June 23, 2015

Refurbishing Furniture

I know I've mentioned before, how I'm not good at decorating.  I am, however, good at projects. Or at least I like to think I am. 

I have to give all the credit to my neighbor and good friend, Emily, for guiding me through this process. We went to Goodwill just on a whim before heading to an antique store.  Lucky we did because we found everything I was looking for there.  Well, technically, everything Emily knew I was looking for. She spotted this dresser and grabbed the claim ticket before anyone else did.  When I first saw it I was like, oh that's nice.  But she was in LOVE with it. Then she showed me some pictures of how we could refurbish it and I began to see what she had in mind. 

This wasn't exactly a quick project because, you know, life and all.  But I was able to sand it and get it painted in about a months time.  Obviously it could have been done sooner if I was more ambitious.
I sanded all the original finish off but you don't actually have to do that.  You just need to scratch it up  with some sand paper.  I used rough sand paper.  Then apply the paint in the color you choose.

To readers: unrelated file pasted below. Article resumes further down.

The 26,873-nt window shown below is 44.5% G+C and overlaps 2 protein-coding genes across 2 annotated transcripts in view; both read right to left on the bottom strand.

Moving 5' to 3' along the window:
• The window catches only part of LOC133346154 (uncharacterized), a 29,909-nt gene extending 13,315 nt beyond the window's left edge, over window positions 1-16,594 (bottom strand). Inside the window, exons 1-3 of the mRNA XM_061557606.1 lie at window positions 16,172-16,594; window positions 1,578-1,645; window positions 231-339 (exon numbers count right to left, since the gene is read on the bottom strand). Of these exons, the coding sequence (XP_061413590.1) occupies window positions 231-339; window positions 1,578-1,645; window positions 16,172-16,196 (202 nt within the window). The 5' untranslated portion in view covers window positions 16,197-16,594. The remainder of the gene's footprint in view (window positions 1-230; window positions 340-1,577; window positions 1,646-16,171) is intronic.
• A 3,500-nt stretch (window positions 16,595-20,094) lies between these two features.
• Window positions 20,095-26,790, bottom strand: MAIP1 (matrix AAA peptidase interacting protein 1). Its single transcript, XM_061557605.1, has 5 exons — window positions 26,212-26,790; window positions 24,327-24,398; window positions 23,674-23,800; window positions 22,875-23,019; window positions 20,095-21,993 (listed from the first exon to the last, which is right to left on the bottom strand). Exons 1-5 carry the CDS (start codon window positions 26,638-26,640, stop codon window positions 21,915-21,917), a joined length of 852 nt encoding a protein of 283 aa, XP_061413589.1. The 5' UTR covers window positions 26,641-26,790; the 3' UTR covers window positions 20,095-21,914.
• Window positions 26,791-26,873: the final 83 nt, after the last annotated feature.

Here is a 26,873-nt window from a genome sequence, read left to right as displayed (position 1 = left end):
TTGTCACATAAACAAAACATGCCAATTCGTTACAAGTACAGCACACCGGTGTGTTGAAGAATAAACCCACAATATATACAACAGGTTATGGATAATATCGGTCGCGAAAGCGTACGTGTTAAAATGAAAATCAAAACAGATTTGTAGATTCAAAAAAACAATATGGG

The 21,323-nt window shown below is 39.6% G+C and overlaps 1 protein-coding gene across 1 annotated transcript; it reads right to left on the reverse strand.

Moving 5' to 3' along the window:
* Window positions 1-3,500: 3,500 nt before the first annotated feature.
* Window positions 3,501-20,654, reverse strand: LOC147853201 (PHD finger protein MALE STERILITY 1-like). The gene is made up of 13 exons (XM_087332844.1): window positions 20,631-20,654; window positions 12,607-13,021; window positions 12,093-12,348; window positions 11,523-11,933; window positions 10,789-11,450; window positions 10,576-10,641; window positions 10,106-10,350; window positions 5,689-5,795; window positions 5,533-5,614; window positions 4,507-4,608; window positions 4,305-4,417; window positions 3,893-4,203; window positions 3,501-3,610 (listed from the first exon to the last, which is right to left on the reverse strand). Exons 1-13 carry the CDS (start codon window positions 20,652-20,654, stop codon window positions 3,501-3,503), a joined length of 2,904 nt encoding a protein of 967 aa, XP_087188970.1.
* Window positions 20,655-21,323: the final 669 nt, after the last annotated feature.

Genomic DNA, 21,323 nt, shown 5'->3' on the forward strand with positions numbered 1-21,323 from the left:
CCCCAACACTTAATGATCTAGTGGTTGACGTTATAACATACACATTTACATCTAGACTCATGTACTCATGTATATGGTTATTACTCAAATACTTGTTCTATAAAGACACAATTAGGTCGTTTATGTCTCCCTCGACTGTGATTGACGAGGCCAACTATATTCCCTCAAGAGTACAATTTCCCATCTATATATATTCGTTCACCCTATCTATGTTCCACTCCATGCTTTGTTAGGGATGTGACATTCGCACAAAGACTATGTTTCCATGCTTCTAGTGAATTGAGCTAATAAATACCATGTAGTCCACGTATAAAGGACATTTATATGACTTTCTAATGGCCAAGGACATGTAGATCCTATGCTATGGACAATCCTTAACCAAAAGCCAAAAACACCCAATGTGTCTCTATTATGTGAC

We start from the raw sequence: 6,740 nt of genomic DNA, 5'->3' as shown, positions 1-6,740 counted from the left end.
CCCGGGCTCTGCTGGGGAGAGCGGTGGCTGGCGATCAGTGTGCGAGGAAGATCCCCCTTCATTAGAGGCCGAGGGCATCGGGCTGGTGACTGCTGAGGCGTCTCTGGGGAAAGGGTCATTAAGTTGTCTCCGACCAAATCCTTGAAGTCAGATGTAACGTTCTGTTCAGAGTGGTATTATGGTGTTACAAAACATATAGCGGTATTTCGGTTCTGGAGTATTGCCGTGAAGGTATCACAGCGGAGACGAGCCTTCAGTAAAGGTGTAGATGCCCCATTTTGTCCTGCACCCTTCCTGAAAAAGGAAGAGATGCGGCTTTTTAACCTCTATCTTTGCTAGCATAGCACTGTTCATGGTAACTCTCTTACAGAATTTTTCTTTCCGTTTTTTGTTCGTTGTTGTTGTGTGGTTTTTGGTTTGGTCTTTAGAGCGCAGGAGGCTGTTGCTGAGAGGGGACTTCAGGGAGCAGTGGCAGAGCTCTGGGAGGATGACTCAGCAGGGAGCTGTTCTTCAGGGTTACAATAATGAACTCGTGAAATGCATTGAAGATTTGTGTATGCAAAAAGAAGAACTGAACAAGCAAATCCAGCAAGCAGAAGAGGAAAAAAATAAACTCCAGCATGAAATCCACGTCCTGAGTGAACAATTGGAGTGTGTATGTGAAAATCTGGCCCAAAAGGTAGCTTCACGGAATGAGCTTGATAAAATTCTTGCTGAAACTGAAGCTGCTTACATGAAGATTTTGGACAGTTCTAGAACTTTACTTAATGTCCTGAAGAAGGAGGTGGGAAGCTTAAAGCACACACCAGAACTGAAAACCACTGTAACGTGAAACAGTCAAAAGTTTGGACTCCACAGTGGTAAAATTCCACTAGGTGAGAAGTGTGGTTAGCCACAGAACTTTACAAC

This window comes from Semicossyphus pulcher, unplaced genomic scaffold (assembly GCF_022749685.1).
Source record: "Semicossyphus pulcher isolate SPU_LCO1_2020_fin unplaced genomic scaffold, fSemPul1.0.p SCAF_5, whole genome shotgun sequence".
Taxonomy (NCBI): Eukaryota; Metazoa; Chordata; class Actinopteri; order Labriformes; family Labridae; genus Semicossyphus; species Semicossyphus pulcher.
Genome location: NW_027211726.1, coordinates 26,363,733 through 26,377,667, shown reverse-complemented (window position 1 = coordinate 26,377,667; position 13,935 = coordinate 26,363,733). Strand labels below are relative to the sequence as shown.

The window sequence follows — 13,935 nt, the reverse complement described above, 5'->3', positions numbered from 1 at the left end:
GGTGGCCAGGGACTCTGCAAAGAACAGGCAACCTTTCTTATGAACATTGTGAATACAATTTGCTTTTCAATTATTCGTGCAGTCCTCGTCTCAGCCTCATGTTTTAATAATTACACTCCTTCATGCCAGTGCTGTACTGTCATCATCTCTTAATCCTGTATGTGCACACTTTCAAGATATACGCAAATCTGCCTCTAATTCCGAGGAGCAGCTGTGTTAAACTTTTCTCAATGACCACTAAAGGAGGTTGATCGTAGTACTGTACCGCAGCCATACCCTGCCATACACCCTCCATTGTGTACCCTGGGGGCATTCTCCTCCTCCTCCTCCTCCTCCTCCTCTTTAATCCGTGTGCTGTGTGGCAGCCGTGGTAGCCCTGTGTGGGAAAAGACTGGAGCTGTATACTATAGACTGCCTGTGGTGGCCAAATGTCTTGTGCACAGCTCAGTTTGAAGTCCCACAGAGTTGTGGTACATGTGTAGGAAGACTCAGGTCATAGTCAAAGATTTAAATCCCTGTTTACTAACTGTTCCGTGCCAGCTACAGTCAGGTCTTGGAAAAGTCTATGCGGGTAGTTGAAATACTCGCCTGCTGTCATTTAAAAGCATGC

After being painted, I just needed Emily to come help me distress it.  I've never done it before and she has so I didn't want to try it on my own.

To distress, just take a piece of rough sand paper (wear some gloves) and sand off the paint in areas that would normally show wear over time.  Like under or over the handles.  Corners, edges, that sort of thing.  You can do as much or as little as you like.  Start small and just keep stepping back to look it over.

The finished piece.  I am in love with it now.  I don't have the vision that Emily has so I wasn't able to see the finished product when I looked at the dresser at Goodwill.  She also picked out the lamps at Goodwill and the mirror was one she had that she let me have.

We left the top the original color and didn't need to finish it at all.  All we did was use this amazing solution that Emily had heard about and it worked wonders for the top.  It brought back the luster and shine, it conditioned it and it made all marks all but disappear. Ready for the amazing recipe? Here it goes.

1 part olive oil
1 part white vinegar

That's it.  Seriously.

Cost associated with the project.
$150 for the dresser at Goodwill
$15 paint
I already had sandpaper and paintbrushes.
I also used a mask for the sanding portion, I think it was $10 or less.

1 comment:

Emily Anne Leyland said...

You did an amazing job! Thanks for letting me part of this fun transformation! 😘